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A Social system is the patterned series of interrelationships existing between individuals, groups, and institutions and forming a coherent whole.
Talcott Parsons was the first to formulate a systematic theory of social systems, which he did as a part of his AGIL paradigm. He defined a social system as only a segment (or a "subsystem") of what he called action theory.
Jay Wright Forrester described three counter-intuitive behaviours as important: causes from symptoms are often far removed in time and space, identifying leverage points and conflicting short and long-term consequences.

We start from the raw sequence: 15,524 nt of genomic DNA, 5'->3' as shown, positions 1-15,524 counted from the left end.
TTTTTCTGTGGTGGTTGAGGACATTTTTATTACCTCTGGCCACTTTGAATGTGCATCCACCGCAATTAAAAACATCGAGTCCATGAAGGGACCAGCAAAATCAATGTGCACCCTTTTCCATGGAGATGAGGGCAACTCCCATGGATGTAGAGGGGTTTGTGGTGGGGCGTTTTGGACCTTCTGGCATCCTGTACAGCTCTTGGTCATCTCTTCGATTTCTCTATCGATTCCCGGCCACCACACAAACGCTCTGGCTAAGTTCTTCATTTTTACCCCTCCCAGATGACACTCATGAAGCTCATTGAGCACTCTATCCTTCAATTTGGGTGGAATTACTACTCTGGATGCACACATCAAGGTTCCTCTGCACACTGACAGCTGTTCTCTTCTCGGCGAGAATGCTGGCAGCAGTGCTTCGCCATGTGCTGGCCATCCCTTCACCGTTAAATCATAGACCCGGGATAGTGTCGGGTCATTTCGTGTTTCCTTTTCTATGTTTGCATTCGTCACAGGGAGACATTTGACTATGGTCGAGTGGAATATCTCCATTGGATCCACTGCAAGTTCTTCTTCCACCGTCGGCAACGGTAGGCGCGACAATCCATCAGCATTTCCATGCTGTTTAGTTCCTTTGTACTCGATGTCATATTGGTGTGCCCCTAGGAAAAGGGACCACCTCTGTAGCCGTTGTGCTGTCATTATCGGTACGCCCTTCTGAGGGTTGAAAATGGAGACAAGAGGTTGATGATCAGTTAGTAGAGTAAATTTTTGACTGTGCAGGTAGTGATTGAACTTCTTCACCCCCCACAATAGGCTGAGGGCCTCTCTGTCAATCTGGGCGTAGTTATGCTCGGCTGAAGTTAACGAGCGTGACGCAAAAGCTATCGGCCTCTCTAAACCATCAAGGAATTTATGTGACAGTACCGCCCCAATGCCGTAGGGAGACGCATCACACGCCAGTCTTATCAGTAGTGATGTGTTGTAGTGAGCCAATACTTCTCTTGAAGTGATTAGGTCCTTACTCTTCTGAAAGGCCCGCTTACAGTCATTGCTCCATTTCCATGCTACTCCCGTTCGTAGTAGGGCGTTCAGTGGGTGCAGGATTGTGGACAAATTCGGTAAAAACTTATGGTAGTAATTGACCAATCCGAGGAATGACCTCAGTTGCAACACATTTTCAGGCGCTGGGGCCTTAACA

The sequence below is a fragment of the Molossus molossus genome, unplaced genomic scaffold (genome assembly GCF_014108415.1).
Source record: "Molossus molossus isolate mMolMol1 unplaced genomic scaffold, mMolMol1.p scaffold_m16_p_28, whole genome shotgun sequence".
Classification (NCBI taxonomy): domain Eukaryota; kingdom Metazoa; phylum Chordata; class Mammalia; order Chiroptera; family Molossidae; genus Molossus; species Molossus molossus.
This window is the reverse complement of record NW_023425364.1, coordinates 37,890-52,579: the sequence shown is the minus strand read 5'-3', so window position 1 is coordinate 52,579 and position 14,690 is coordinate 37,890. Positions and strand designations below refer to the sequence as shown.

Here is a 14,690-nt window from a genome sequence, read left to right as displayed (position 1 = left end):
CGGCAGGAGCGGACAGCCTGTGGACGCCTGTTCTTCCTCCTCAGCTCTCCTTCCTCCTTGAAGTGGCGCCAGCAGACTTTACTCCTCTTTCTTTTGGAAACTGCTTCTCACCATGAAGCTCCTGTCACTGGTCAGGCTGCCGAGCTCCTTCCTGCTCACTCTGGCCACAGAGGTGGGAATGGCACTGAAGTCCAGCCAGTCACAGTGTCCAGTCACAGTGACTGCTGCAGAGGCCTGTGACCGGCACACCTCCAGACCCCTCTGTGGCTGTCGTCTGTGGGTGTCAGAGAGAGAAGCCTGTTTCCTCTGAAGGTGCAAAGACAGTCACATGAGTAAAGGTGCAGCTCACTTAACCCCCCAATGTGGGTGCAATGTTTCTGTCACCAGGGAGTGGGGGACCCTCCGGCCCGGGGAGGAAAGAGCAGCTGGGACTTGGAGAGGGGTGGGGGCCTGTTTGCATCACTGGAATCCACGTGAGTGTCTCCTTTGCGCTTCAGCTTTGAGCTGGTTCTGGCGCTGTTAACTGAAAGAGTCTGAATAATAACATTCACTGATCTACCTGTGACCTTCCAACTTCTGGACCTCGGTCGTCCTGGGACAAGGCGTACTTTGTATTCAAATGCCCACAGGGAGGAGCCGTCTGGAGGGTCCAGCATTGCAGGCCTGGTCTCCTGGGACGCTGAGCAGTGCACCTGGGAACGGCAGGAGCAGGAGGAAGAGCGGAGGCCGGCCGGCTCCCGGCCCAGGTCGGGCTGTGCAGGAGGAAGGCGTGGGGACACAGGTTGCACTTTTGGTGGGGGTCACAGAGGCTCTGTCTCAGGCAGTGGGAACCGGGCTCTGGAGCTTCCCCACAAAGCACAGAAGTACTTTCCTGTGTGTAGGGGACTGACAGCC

Niklas Luhmann believes in the significance of communicative processes
- Open and closed systems in social science
- Social network
- Social web
- Systems psychology
- Systems theory in anthropology
- Parsons, Talcott. (1970). The System of Modern Societies, New York
- Parsons, Talcott. (1977). Social Systems and the Evolution of Action Theory, New York
- Parsons, Talcott. (1978). Action Theory and the Human Condition, New York
- "Definition". Merriam Webster. November 2014. Retrieved November 2014.
- Parsons, Talcott. (1951). The Social System. New York: Free Press.
- Forrester, Jay. 1971. Counterintuitive behavior of social systems. Chapter VI. Technology Review 73(3): 52–68